Rice, one of the most versatile foods, is the
foundation of many dishes, including rice pudding, rice cakes, beans and rice,
and fried rice. So, it's no wonder that world rice production is 384 million
tons. Rice is the primary food for about 50 percent of the world's population.
It may also have a major impact on global warming by contributing to the
emission of an important greenhouse gas: methane.
"Rice is a plant that grows best in wet soil, with its roots
flooded," says L. Hartwell Allen. "But flooded rice crops emit
substantial amounts of methane to the atmosphere, especially when fresh organic
matterlike plant residuesis added back to the soil." Allen is
a soil scientist in ARS' Crop Genetics
and Environmental Research Unit in Gainesville, Florida.
Methane is a gas that contributes to the greenhouse effect, having a 20-fold
greater global warming potential than carbon dioxide (CO2). Some
studies show that up to 20 percent of global methane emissions come from
flooded rice fields.
For the past few years, Allen and colleague Jeff T. Baker, now with ARS' Remote
Sensing and Modeling Laboratory in Beltsville, Maryland, have studied the
effects of global change on flooded rice and found that rice could stand a
little drying out.
In a recent study, they simulated potential global change
conditionsincreased drought and rising CO2by growing
rice plants in special outdoor chambers. The studies showed that rice yields
drop when the plants are grown during short, 2-week droughts occurring when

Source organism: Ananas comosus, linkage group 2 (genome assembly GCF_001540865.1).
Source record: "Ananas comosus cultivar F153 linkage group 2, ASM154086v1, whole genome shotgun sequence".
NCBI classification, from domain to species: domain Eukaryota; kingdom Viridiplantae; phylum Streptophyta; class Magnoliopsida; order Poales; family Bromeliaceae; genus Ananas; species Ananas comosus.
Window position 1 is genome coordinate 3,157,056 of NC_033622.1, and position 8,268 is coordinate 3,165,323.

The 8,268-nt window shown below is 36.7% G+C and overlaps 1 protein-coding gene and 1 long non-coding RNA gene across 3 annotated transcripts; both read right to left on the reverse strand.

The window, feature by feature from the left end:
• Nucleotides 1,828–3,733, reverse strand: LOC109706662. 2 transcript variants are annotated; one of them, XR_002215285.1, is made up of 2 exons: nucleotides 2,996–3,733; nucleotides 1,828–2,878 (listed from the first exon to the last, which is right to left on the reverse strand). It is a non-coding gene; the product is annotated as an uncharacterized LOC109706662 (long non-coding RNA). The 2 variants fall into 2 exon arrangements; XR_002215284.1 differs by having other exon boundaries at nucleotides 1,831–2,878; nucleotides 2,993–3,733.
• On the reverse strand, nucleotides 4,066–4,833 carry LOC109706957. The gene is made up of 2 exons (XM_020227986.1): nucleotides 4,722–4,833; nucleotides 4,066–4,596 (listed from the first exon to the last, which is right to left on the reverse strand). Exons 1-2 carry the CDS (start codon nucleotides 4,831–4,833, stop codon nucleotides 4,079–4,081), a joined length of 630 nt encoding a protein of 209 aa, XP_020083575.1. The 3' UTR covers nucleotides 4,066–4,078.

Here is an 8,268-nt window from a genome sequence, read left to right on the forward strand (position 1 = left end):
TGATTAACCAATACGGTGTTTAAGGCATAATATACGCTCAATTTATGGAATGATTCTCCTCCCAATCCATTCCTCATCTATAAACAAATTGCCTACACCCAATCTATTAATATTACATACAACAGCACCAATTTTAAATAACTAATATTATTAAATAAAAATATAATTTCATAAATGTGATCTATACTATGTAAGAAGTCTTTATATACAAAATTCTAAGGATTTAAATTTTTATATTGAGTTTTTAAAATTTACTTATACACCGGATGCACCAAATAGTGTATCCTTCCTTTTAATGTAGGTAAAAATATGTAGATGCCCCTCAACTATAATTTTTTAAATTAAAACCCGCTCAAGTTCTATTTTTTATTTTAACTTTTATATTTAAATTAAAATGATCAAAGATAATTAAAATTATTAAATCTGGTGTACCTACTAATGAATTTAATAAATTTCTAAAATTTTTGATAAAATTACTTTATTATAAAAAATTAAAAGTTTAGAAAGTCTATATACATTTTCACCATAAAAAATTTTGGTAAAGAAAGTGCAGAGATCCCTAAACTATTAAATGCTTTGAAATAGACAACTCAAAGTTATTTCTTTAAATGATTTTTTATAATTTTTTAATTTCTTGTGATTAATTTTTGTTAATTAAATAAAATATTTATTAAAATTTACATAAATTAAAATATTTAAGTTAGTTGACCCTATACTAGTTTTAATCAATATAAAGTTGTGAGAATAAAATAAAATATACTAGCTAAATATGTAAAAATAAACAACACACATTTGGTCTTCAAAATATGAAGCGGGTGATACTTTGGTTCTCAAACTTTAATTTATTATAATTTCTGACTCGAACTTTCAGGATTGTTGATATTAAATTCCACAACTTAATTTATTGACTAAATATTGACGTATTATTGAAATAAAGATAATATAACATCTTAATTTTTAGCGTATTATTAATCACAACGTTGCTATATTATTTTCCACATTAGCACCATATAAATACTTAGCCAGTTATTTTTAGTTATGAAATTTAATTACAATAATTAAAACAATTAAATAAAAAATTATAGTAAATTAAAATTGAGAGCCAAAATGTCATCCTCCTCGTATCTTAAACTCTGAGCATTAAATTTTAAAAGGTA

plants flower. However, when the researchers doubled CO2 levels by
injecting the gas into the chambers, the plants maintained yield while using
less water and enduring a longer drought period.
Allen and Baker also recently discovered that periodically draining the soil to
aerate roots with atmospheric oxygen drastically decreases methane emissions.
"This may be an easy on-farm practice that would help manage methane
emissions," says Allen.
"Our research shows that reducing methane emissions from rice fields is
important in helping to reduce or prevent the contribution of rice to global
warming," notes Allen. "Since the United States produces only a small
fraction of the world's rice, this water management practice needs to be tested
and applied more internationally, especially in Asia."By
Weaver-Missick, Agricultural Research Service Information Staff.
L. Hartwell Allen is in the USDA-ARS
Crop Genetics and Environmental Research Unit,
Bldg. 350, Agronomy Physiology Laboratory, Gainesville, FL 32611; phone
(352) 392-6180, fax (352) 392-6139.
"Reducing Methane Emissions From Rice" was published
in the May
2000 issue of Agricultural Research magazine.